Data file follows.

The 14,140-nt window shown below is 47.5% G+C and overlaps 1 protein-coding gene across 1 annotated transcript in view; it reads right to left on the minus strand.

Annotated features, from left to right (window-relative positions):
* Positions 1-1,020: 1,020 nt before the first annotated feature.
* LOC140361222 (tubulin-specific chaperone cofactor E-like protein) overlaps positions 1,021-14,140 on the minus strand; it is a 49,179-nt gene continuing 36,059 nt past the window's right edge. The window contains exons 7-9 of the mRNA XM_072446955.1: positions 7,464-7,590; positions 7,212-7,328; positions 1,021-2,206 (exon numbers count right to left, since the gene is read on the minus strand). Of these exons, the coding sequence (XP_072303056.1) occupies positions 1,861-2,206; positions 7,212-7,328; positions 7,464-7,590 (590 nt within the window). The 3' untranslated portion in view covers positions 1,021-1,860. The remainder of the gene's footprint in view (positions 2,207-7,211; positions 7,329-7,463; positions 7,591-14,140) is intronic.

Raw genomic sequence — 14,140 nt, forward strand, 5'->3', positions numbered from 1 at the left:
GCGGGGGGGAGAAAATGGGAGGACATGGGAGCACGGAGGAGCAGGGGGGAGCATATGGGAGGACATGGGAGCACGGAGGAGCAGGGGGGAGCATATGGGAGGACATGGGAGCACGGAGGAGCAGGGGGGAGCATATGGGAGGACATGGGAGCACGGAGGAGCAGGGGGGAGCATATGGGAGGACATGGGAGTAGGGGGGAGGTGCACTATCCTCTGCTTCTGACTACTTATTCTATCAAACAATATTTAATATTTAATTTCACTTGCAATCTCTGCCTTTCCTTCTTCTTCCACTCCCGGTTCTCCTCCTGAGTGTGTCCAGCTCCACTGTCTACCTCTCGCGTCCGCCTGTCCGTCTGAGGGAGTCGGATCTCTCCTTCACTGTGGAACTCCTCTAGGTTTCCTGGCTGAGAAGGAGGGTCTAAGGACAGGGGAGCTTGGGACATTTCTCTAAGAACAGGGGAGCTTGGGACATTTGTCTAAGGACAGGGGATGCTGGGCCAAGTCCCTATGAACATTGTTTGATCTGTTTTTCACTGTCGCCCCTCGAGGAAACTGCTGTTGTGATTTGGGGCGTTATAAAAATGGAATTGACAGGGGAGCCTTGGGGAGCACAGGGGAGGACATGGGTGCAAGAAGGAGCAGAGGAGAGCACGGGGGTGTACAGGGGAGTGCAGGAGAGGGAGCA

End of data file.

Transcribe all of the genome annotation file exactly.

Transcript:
The 14,140-nt window shown below is 47.5% G+C and overlaps 1 protein-coding gene across 1 annotated transcript in view; it reads right to left on the minus strand.

Annotated features, from left to right (window-relative positions):
* Positions 1-1,020: 1,020 nt before the first annotated feature.
* LOC140361222 (tubulin-specific chaperone cofactor E-like protein) overlaps positions 1,021-14,140 on the minus strand; it is a 49,179-nt gene continuing 36,059 nt past the window's right edge. The window contains exons 7-9 of the mRNA XM_072446955.1: positions 7,464-7,590; positions 7,212-7,328; positions 1,021-2,206 (exon numbers count right to left, since the gene is read on the minus strand). Of these exons, the coding sequence (XP_072303056.1) occupies positions 1,861-2,206; positions 7,212-7,328; positions 7,464-7,590 (590 nt within the window). The 3' untranslated portion in view covers positions 1,021-1,860. The remainder of the gene's footprint in view (positions 2,207-7,211; positions 7,329-7,463; positions 7,591-14,140) is intronic.

Raw genomic sequence — 14,140 nt, forward strand, 5'->3', positions numbered from 1 at the left:
GCGGGGGGGAGAAAATGGGAGGACATGGGAGCACGGAGGAGCAGGGGGGAGCATATGGGAGGACATGGGAGCACGGAGGAGCAGGGGGGAGCATATGGGAGGACATGGGAGCACGGAGGAGCAGGGGGGAGCATATGGGAGGACATGGGAGCACGGAGGAGCAGGGGGGAGCATATGGGAGGACATGGGAGTAGGGGGGAGGTGCACTATCCTCTGCTTCTGACTACTTATTCTATCAAACAATATTTAATATTTAATTTCACTTGCAATCTCTGCCTTTCCTTCTTCTTCCACTCCCGGTTCTCCTCCTGAGTGTGTCCAGCTCCACTGTCTACCTCTCGCGTCCGCCTGTCCGTCTGAGGGAGTCGGATCTCTCCTTCACTGTGGAACTCCTCTAGGTTTCCTGGCTGAGAAGGAGGGTCTAAGGACAGGGGAGCTTGGGACATTTCTCTAAGAACAGGGGAGCTTGGGACATTTGTCTAAGGACAGGGGATGCTGGGCCAAGTCCCTATGAACATTGTTTGATCTGTTTTTCACTGTCGCCCCTCGAGGAAACTGCTGTTGTGATTTGGGGCGTTATAAAAATGGAATTGACAGGGGAGCCTTGGGGAGCACAGGGGAGGACATGGGTGCAAGAAGGAGCAGAGGAGAGCACGGGGGTGTACAGGGGAGTGCAGGAGAGGGAGCA